Could Dogs Help Detect COVID-19?
I was out for a walk with Molly the Black Lab and Penny the Great Dane last night here in Sioux Falls, South Dakota. We were making our customary evening walk. Tails were wagging and noses were busy. Dogs, sense and pick up so much more than humans. Tons more! It got me wondering if dogs might be able to help. According to Businessinsider.com parts of the world are working on it now!
There could be a new way to spot the coronavirus — sniffer dogs.
In the UK, dogs trained by a charity called Medical Detection Dogs are experts at recognizing diseases like cancer, malaria and Parkinson's by their scent, according to the BBC.
Their next target is the coronavirus, and if successful they could be a valuable tool identifying carriers at busy areas like airports.
Like anything, it will take time. But turns out in the UK, they're working on it. Training dogs to detect. How awesome would that be? Especially if dogs could detect COVID-19 among those asymptomatic carriers.
I remember being intrigued by the discovery of Penicillin. Wikipedia says;
The effects of penicillium mold were finally isolated in 1928 by Scottish scientist Alexander Fleming, in work that seems to have been independent of those earlier observations. Fleming recounted that the date of his discovery of penicillin was on the morning of Friday 28 September 1928.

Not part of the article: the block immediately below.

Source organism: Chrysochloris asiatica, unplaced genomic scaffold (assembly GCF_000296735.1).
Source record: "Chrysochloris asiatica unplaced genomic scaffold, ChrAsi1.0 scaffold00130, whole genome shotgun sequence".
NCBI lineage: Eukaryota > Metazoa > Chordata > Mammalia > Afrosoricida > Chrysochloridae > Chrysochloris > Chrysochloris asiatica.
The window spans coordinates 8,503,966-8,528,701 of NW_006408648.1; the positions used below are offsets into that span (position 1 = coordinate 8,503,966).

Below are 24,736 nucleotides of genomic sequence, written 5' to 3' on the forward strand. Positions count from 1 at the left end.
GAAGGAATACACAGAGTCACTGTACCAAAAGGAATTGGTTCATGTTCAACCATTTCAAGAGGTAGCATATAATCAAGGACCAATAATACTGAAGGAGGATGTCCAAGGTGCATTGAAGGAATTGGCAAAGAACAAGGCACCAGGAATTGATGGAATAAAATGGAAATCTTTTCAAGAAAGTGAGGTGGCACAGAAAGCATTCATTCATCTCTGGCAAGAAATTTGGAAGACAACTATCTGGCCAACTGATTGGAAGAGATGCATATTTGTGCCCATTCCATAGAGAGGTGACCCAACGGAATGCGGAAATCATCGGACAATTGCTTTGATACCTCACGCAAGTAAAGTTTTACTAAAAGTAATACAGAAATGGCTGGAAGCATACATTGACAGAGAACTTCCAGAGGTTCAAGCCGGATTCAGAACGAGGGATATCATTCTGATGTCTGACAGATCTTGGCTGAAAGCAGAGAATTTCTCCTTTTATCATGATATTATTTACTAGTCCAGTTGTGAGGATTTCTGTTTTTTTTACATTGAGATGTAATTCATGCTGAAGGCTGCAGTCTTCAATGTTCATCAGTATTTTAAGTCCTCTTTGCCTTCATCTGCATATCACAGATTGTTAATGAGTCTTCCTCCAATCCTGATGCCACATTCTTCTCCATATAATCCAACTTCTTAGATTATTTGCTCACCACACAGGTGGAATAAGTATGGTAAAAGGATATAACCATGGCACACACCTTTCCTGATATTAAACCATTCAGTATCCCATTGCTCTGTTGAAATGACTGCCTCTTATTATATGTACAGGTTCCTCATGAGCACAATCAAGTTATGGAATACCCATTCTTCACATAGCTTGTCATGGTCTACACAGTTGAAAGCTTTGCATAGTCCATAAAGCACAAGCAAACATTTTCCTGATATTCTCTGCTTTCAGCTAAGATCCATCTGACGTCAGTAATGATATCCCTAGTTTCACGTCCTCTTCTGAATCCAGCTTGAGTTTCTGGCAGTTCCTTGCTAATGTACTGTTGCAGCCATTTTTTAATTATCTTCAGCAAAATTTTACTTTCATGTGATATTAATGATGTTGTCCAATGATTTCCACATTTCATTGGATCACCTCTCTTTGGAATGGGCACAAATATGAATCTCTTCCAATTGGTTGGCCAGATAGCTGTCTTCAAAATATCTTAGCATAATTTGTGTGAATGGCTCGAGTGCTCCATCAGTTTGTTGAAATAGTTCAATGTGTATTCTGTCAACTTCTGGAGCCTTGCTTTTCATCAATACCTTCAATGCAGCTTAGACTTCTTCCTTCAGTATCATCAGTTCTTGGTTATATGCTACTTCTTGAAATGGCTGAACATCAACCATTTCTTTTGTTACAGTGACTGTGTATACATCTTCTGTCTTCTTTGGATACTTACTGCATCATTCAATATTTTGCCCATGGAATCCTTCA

It's my hope they make some important discoveries fast. And I can't help wondering if something as simple as a dog's nose could lead to a faster diagnosis.
In another article, The Akron Beacon Journal wrote an interesting story. Author,Bob Dyer wrote;
Gary Broberg knows dogs. And he believes there’s no reason dogs could not be trained to detect whether a person has COVID-19.
A resident of Berea, Broberg has worked with the Federal Emergency Management Agency Task Force. He trains scent-detecting dogs, and has used them to locate dead bodies in both Northeast Ohio and after national tragedies such as the Oklahoma City bombing and the 1994 US Air crash near Pittsburgh that killed 132.
Broberg says detection teams could be set up within three weeks.
Check out the rest of the story here. My favorite line from the story?
The swab would be put in a canister and the driver would wait nearby while the dog reacts or doesn’t. If an alert was indicated, a second dog would be used to confirm.